Being competitive gets a bad reputation. But sometimes, a little healthy competition is a good thing.
Take this week for example. There’s been a lot of treadmill running, despite the fact that I just warned you to stay away from the treadmill in January. Usually, I put on some music, read the news headlines and space out. Usually, I don’t pay any attention to anyone around me. I find it therapeutic.
But lately, the gym has been packed. And there’s always a runner on either side of me no matter what time I’m at the gym. I try not to see what speeds the people next to me are running, but I can’t help myself. This week, there was a guy on one side and a girl on the other side of me absolutely sprinting. Not only were they eclipsing my pace in a massive way, it was like they weren’t even trying! Apparently, this was a casual jaunt. They weren’t even sweating or open-mouth breathing. What. The. Hell?!
I tried not to care. I tried to stick to my run. I reminded myself, “You have nothing to prove. You ran a marathon, remember?” But I couldn’t get over it. Next to these two, I basically looked like I was walking.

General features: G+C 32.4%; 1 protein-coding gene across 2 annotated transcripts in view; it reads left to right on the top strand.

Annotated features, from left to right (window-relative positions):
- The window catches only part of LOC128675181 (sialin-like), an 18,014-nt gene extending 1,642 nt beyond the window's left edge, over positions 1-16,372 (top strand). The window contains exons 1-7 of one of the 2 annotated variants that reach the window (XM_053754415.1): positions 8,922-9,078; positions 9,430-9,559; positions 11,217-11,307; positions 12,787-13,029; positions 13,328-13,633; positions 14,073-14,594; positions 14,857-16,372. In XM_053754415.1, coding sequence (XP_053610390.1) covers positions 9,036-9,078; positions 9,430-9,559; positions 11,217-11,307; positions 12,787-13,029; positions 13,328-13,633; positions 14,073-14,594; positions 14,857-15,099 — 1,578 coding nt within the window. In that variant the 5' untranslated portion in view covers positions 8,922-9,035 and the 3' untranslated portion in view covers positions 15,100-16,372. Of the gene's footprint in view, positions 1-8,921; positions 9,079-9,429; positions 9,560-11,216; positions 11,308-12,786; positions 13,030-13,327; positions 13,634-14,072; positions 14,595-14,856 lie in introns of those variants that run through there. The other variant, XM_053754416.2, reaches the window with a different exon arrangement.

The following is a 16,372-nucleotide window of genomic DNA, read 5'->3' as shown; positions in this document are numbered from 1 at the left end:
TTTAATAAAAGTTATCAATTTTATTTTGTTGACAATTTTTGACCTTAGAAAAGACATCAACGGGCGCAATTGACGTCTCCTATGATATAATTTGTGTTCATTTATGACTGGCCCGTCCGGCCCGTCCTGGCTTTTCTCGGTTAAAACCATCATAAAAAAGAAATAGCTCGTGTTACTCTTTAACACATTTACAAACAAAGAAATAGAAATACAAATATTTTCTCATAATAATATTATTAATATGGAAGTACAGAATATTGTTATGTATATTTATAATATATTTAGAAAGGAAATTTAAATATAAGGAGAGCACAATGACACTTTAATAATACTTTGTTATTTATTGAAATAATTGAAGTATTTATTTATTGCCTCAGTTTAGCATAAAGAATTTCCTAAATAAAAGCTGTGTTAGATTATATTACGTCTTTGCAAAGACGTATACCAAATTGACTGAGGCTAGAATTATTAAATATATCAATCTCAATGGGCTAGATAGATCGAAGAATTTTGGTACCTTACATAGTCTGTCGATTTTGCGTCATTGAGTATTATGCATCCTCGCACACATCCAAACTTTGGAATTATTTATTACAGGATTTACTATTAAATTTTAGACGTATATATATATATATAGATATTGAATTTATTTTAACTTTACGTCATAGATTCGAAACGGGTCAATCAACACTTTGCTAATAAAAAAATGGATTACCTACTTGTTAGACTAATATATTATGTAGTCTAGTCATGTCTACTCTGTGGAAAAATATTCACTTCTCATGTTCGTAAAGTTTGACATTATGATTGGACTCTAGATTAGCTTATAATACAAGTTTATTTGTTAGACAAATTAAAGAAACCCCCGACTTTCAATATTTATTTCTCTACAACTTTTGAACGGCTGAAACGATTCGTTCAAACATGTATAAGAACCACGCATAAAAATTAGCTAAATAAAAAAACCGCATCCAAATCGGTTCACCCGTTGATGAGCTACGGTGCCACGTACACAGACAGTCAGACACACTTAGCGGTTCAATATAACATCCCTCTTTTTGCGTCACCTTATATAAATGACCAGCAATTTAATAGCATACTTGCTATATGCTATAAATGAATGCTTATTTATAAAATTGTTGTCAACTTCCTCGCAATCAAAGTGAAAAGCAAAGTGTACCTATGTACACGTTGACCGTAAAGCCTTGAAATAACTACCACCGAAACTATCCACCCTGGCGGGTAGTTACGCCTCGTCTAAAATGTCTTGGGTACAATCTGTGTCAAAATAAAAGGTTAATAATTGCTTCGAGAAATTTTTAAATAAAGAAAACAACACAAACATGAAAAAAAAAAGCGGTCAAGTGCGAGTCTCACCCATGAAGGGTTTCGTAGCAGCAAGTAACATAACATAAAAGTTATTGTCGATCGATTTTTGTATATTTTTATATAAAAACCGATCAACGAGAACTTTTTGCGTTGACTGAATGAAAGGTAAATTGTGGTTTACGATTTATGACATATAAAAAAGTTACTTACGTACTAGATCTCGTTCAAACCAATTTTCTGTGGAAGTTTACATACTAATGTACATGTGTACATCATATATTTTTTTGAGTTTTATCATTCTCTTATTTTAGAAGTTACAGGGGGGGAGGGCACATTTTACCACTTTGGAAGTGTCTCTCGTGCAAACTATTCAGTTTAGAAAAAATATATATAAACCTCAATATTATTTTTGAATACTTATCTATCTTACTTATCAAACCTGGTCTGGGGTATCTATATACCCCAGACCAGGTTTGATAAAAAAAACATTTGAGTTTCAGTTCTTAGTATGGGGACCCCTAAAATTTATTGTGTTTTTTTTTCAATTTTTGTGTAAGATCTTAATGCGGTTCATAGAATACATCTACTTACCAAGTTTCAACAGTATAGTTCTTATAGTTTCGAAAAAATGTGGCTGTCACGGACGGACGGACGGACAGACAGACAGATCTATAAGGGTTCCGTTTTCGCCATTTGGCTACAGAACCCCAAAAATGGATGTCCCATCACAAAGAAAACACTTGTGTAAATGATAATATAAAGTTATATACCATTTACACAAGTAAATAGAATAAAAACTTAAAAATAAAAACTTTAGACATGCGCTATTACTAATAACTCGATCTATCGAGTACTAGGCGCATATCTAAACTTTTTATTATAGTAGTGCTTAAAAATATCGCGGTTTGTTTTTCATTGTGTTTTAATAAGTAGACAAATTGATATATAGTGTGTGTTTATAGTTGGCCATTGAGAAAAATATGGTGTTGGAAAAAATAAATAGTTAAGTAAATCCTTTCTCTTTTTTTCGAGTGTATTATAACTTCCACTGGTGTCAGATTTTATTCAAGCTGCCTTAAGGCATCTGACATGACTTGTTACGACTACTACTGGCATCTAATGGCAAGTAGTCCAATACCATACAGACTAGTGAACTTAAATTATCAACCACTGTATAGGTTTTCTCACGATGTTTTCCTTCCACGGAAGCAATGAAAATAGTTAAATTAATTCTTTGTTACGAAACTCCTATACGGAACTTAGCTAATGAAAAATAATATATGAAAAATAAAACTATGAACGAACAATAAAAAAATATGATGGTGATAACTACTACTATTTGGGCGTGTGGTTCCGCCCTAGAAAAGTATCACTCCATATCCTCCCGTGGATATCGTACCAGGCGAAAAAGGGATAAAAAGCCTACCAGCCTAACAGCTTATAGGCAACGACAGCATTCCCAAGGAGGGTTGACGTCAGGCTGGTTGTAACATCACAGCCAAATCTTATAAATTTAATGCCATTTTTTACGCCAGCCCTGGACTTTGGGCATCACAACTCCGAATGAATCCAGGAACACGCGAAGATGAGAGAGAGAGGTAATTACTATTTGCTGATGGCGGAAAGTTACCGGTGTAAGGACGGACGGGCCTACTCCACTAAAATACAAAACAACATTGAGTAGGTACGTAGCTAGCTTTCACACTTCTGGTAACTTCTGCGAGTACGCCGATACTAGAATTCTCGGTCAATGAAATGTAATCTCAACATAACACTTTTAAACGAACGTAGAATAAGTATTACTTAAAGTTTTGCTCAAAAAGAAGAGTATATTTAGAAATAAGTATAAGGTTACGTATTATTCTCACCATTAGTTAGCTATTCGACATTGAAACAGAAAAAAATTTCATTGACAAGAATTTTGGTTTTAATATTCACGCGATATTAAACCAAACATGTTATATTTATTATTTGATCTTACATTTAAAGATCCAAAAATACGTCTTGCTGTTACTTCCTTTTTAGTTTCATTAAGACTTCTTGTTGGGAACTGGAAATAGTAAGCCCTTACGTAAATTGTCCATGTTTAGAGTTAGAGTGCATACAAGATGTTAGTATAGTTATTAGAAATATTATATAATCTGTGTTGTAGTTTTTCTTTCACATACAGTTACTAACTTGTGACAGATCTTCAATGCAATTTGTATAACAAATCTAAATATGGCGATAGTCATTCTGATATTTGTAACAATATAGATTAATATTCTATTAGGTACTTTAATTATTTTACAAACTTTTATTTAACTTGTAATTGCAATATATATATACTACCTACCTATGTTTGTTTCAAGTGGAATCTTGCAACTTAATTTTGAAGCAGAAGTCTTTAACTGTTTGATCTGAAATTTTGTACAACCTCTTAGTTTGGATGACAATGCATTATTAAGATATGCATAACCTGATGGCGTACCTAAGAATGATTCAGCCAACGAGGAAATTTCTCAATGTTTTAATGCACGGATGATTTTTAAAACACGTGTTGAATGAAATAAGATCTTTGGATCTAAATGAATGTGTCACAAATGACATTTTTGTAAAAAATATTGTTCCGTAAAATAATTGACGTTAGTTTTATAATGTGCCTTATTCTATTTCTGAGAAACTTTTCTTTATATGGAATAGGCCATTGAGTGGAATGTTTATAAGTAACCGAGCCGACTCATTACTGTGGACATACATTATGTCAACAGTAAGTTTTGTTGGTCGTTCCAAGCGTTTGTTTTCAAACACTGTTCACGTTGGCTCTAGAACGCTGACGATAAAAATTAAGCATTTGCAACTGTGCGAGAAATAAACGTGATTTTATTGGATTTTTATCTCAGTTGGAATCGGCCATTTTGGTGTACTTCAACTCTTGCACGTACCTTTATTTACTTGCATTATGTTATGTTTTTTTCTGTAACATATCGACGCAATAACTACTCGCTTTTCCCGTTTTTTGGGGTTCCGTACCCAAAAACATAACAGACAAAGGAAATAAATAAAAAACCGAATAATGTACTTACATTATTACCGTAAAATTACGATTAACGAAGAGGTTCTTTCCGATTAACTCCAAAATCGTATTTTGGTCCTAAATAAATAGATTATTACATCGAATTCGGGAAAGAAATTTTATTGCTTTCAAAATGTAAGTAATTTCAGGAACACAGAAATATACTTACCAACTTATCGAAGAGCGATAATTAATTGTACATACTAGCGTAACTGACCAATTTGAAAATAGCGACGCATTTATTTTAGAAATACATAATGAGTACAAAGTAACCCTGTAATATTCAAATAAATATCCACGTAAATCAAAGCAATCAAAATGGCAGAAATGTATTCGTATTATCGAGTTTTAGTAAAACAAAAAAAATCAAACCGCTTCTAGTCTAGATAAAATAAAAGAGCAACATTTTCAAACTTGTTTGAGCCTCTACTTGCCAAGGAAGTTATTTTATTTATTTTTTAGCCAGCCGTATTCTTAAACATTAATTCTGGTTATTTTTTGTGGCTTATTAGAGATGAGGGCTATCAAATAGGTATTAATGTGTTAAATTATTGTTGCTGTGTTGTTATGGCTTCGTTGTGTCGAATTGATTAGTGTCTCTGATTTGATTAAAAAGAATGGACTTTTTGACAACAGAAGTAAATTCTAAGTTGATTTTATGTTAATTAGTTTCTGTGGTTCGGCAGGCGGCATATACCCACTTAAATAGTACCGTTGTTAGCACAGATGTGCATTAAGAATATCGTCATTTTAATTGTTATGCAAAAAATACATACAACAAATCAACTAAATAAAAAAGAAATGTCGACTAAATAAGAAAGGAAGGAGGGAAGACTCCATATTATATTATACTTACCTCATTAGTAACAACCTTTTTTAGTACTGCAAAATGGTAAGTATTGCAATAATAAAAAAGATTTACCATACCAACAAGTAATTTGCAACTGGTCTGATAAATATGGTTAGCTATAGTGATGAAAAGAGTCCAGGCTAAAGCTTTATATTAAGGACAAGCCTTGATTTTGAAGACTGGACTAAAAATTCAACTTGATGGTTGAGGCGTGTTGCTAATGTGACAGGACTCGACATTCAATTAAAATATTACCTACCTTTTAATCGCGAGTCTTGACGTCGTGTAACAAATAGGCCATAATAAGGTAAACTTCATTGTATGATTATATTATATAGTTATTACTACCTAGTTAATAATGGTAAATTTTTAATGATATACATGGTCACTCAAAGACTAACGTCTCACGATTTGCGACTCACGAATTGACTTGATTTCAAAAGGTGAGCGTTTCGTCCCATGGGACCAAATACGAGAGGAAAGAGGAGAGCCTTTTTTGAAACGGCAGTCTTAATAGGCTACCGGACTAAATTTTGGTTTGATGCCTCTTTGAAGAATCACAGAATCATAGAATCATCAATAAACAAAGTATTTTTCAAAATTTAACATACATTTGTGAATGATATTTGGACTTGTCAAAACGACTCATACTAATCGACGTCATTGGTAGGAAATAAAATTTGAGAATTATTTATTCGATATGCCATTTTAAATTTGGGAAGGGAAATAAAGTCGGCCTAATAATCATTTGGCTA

Not to be outdone, I increased the pace. Nowhere near these two sprinters, but a pace that looked a little more respectable in between two seemingly elite athletes.
At the end of 7K, I was exhausted. Absolutely depleted. Covered in sweat. Basically wheezing. Totally and utterly beat.
Was this good? I think so. These two super humans forced me to try harder. As a result, I burned more calories and had a better workout than if I stuck to my original plan.
This was one of the reasons I always enjoyed running with the Nike Run Clubs in Toronto. Most of the runners were better than me so it motivated me to try harder. It’s good to have that competitive drive that pushes you outside your comfort zone. That’s how you get better. Sure, I could loaf along on the treadmill every day, but it wouldn’t make me a better runner.
As long as your competitive drive doesn’t spiral into aggression or jealousy, it can be a good thing. Studies consistently show that healthy competition can provide motivation to work hard and achieve goals – in life, in business and in fitness.
So if you’re on the treadmill next to me, the answer is yes, we ARE racing.